After a long absence, we revisit the Hudson Valley and feature one of New York State's earliest settled counties - Rensselaer. As Rensselaer County is located at the point where the Hudson River and the Mohawk River meet, researchers in surrounding counties can often trace their ancestry back to early Dutch settlers who settled around what is now the city of Troy. The greater part of the county was included in the 1630 patent of Killian Van Rensselaer.
Rensselaer County GenWeb is a plain gray site with a table of options. In maintaining the site, coordinator Debby Masterson wanted to stay close to the original NYGenWeb design format, choosing to follow a principle that is seen less frequently on the web. She "keeps it simple" - simple to navigate, simple to load in, and simple to find answers. This is appreciated by researchers using older machines or browsers, who have to dial in long distance, or who prefer to research with images turned off.
Rensselaer County GenWeb is packed with information, providing an example of every type of resource researchers hope to find:
- lists of town clerks, historical societies, historians, and libraries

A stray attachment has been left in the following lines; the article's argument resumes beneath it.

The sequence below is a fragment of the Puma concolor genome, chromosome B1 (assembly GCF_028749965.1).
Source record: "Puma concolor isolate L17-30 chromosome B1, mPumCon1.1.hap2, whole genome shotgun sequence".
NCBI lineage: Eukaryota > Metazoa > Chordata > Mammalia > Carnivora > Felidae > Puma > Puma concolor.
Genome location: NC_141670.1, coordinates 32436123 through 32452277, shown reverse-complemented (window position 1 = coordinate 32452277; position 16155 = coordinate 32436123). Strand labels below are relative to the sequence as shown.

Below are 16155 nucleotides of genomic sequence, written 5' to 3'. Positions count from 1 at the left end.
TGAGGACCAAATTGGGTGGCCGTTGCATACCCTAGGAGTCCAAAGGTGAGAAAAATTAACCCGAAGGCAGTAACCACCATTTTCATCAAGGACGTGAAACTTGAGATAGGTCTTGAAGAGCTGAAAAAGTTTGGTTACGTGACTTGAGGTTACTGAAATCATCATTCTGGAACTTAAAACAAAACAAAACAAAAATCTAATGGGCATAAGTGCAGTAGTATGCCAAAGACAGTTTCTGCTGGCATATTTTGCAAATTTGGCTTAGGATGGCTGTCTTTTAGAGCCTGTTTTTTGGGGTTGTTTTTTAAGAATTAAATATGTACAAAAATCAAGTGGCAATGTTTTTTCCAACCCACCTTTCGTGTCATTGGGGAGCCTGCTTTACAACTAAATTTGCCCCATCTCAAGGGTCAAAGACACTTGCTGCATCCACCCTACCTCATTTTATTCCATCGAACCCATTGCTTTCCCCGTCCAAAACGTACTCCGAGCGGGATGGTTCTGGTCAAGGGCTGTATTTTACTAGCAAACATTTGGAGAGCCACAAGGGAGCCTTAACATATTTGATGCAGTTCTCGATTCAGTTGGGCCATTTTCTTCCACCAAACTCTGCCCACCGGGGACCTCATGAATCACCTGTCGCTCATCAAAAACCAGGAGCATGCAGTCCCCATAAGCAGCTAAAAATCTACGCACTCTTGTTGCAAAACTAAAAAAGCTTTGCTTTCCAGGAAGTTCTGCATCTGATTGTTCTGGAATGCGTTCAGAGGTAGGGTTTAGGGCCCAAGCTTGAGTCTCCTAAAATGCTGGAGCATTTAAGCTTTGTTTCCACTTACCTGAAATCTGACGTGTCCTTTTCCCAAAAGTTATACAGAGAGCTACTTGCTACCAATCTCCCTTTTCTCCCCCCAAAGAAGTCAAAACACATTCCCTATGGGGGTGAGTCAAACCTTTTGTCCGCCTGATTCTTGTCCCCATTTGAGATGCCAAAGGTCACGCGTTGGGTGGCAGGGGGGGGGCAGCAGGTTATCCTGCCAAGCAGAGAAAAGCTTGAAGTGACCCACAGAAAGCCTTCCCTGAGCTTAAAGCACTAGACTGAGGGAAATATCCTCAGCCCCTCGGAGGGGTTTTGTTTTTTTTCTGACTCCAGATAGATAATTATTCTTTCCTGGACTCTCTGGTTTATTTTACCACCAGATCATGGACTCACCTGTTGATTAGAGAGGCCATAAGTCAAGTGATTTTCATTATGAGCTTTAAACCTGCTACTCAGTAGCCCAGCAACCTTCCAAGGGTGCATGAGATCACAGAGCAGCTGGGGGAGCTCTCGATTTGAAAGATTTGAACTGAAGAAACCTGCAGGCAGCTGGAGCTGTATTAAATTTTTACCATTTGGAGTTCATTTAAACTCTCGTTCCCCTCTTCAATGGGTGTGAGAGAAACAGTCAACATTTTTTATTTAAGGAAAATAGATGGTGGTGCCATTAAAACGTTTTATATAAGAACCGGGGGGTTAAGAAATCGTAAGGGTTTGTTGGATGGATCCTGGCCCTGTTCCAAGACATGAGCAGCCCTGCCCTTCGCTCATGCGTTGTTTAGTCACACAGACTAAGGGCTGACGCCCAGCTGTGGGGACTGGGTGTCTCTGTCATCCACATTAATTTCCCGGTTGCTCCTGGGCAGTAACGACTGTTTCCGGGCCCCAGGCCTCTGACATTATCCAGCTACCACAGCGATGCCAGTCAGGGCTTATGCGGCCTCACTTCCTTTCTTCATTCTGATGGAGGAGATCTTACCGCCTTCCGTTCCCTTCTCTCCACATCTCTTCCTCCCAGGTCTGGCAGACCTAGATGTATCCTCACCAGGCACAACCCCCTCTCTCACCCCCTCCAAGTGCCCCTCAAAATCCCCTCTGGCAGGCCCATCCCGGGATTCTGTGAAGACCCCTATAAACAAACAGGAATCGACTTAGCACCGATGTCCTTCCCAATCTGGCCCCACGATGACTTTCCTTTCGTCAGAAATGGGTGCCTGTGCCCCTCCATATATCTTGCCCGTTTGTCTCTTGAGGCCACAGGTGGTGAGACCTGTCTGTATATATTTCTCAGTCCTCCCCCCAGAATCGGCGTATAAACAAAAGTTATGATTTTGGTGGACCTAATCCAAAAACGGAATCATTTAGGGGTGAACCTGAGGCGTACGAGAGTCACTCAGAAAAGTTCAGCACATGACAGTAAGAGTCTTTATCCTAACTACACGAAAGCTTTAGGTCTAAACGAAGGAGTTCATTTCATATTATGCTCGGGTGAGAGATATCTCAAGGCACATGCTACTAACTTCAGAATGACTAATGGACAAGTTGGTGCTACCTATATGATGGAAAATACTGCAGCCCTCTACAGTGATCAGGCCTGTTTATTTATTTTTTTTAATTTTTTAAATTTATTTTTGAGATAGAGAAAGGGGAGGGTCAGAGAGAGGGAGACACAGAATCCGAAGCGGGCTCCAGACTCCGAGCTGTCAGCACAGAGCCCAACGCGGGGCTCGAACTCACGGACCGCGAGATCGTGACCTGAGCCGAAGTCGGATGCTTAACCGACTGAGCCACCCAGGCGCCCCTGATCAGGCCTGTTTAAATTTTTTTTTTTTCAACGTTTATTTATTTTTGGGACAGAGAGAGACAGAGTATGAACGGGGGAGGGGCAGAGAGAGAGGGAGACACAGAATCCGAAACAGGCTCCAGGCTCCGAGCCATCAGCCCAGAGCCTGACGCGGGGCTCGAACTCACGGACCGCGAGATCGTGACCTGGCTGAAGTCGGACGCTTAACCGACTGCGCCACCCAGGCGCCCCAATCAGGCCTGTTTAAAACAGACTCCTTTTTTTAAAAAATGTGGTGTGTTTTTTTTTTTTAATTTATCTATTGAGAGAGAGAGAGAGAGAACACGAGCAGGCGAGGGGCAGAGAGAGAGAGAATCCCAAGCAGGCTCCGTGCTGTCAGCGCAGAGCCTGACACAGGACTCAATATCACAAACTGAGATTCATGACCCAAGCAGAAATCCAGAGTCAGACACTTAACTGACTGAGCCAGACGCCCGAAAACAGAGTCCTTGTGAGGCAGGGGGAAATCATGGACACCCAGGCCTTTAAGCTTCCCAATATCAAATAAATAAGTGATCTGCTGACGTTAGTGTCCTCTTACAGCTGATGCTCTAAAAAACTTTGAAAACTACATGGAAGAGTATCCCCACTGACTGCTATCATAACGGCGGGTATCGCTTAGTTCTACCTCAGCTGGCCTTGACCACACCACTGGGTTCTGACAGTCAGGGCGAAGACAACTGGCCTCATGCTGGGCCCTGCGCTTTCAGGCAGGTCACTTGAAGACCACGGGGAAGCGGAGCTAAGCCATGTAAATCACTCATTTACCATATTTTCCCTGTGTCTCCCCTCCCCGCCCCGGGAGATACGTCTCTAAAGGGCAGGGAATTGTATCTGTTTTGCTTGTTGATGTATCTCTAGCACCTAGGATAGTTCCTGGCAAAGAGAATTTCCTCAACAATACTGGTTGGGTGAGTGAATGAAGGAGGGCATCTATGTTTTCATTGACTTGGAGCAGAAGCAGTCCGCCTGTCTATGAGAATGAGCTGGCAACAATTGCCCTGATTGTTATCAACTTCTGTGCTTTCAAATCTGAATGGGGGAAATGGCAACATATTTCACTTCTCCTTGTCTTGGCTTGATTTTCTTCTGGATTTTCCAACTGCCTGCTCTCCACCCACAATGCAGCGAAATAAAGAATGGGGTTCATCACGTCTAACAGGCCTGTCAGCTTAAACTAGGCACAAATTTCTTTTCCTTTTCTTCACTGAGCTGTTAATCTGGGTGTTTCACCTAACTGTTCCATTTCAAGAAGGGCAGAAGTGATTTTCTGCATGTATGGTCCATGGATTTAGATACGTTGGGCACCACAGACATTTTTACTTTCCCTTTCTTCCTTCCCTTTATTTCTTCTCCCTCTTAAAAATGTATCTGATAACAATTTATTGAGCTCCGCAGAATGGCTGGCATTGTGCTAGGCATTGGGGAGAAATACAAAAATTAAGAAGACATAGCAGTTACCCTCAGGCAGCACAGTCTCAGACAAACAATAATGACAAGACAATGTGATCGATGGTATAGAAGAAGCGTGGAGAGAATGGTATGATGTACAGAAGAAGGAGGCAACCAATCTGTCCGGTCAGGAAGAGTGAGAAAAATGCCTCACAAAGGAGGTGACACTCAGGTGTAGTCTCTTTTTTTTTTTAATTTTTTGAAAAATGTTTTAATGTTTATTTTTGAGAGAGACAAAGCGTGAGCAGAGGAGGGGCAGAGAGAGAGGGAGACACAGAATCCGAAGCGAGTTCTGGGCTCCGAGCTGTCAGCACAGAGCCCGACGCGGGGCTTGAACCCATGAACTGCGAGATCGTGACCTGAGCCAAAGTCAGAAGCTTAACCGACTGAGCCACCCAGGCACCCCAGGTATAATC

- profiles of each town, with lists of early settlers
- selected vital records ranging from 1847 through 1865
- listings of Civil war soldiers from each town
- the largest selection of wills of any NYGenWeb site
- biographies, including photos
- bible records
- GenConnect board, archived queries board, non-surnames queries
- county mailing list
Debby's most ambitious project is the indexing of the 1855 New York State census of Rensselaer. Several towns are complete, including links to obituaries when available. Currently on line are large images of typescripts of the census. Plans for 1999 involve typing these out and adding more towns.
Other site highlights include the 1835 pensioners list of surviving Revolutionary War soldiers and widows, and the 1885 pensioners of the War of 1812 and the Civil War. Recently Debby added the minutes of the Schodack Baptist Church, which reveal personalities, mores, and secular and religious concerns of members. As some of the events described would be moving, or scandalous, in any day, the records are fascinating beyond their genealogical value. At the upper right-hand corner of the table is a "must-click". If you've ever been denied access to ancestral records anywhere in New York State, don't miss the article about the Freedom of Information Act. Save it for future reference.
Debby has covered all the basics; everything the Rensselaer County researcher needs to get going and rolling is here. Contributions of your own local family information, obits, pension records, early historical articles, and more that will enhance her sections would be appreciated.